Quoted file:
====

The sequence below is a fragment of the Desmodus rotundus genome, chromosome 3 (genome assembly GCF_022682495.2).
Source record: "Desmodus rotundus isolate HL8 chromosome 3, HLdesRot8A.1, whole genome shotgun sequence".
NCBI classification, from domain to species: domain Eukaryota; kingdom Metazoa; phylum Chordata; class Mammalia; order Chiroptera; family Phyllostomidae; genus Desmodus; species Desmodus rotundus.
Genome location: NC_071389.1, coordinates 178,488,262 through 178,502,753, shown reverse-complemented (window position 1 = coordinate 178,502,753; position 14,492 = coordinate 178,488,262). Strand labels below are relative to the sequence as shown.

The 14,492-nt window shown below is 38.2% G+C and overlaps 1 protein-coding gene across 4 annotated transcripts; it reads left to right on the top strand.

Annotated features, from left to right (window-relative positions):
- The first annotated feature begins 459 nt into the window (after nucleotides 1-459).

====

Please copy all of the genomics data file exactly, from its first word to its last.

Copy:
The sequence below is a fragment of the Desmodus rotundus genome, chromosome 3 (genome assembly GCF_022682495.2).
Source record: "Desmodus rotundus isolate HL8 chromosome 3, HLdesRot8A.1, whole genome shotgun sequence".
NCBI classification, from domain to species: domain Eukaryota; kingdom Metazoa; phylum Chordata; class Mammalia; order Chiroptera; family Phyllostomidae; genus Desmodus; species Desmodus rotundus.
Genome location: NC_071389.1, coordinates 178,488,262 through 178,502,753, shown reverse-complemented (window position 1 = coordinate 178,502,753; position 14,492 = coordinate 178,488,262). Strand labels below are relative to the sequence as shown.

The 14,492-nt window shown below is 38.2% G+C and overlaps 1 protein-coding gene across 4 annotated transcripts; it reads left to right on the top strand.

Annotated features, from left to right (window-relative positions):
- The first annotated feature begins 459 nt into the window (after nucleotides 1-459).